The first time linebacker Allen Aldridge saw a replay last December of the collision that nearly killed Lions linebacker Reggie Brown in Detroit's regular-season finale, he paused in his living room in Denver and prayed for Brown, whom he had never met. The replay showed Brown attempting to tackle the Jets' Adrian Murrell when he collided with a New York lineman and jammed his neck. Brown had to be resuscitated on the field as shaken players and a national television audience looked on.
In February the Lions signed Aldridge, a free agent who played for the Broncos the last four years, to replace Brown. "You can still see the hurt in the guys' hearts around here," says Aldridge. "When you lose a player like that, someone who was a leader, it's going to affect the team for a long time. I told the guys right away, 'You can't ever replace Reggie, because there are no other players like him.' "
As a 6'1", 255-pound middle linebacker, Aldridge piled up 319 tackles in Denver but is probably most remembered for his interception in the end zone that helped the Broncos defeat the Steelers in the 1997 AFC Championship Game. Although Denver would have liked to keep him, he signed with the Lions for two reasons. First, he wanted to shift back to outside linebacker, a position he played in college, and second, the Lions lavished a four-year, $10 million deal on him.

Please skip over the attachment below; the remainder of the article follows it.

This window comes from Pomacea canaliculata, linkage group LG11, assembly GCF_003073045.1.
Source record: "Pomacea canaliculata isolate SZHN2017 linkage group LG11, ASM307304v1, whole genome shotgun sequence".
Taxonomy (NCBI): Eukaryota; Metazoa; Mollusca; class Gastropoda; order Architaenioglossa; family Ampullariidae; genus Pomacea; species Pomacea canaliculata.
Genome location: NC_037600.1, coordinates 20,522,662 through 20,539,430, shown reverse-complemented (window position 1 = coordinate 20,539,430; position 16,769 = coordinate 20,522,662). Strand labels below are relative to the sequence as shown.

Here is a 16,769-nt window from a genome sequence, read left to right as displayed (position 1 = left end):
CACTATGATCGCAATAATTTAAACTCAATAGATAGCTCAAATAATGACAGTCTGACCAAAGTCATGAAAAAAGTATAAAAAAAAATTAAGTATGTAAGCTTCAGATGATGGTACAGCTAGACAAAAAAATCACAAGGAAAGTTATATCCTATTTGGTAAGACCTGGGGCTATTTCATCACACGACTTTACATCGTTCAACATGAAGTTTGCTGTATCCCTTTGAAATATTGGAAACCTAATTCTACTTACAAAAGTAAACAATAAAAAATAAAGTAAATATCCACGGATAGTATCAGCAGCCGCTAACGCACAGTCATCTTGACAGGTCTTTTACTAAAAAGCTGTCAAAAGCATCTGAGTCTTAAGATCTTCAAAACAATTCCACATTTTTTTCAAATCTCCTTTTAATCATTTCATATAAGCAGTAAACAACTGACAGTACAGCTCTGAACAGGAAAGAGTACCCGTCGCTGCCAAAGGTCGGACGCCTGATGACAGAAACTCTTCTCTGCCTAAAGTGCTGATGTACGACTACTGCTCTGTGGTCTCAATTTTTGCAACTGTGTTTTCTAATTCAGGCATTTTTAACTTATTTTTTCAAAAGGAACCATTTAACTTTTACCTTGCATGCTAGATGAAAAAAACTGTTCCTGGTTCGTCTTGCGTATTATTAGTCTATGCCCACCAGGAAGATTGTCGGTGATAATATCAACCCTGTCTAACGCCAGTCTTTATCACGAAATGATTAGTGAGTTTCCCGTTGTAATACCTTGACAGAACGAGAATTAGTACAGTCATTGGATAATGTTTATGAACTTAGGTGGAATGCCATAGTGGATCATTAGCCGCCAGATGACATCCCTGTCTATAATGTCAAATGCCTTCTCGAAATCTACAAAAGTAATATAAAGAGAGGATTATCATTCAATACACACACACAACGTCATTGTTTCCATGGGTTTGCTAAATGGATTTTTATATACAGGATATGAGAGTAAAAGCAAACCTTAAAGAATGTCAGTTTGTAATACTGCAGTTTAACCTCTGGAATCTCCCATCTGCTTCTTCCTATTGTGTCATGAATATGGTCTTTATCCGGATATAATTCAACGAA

As for Brown, he suffered a contusion of the cervical spine that day against the Jets and underwent surgery to stabilize his neck. According to doctors, one in five people who have such an injury the, yet three months after he was hurt, Brown was playing basketball. In April he walked into the Silverdome to watch the Lions' 1997 highlight film with his teammates. "That was an emotional time for us," says Detroit defensive coordinator Larry Peccatiello. "It helped that Reggie made such a great recovery. Once the guys saw him it was, like, O.K. let's put this behind us and get back to business."
Brown, the Lions' No. 1 draft pick in 1996, was a quick, strong, intuitive player who, in the age of the specialist, could rush the passer, stop the run and drop into coverage with equal effectiveness. Last season he was Detroit's second-leading tackier, with 157 His old teammates still talk about the bullet thrown by the Packers' Brett Favre in Week 5 that Brown plucked out of the air and ran back for a touchdown.
While Brown has almost completely recovered—he says he sometimes feels numbness in his extremities—he retired at 23 rather than risk a paralyzing injury and has re-enrolled at Texas A&M in hopes of completing his economics degree. "I try never to let myself feel down," he says. "I always try to remember how bad it could have been. I'm beating the odds. I could be in a wheelchair now."
"Reggie played every down as if he were shot out of a gun," says Detroit middle linebacker Stephen Boyd. "He saved my butt a bunch of times. The guy was huge and fast, but what I remember most was he was so smooth at everything. How do you replace a guy like that?"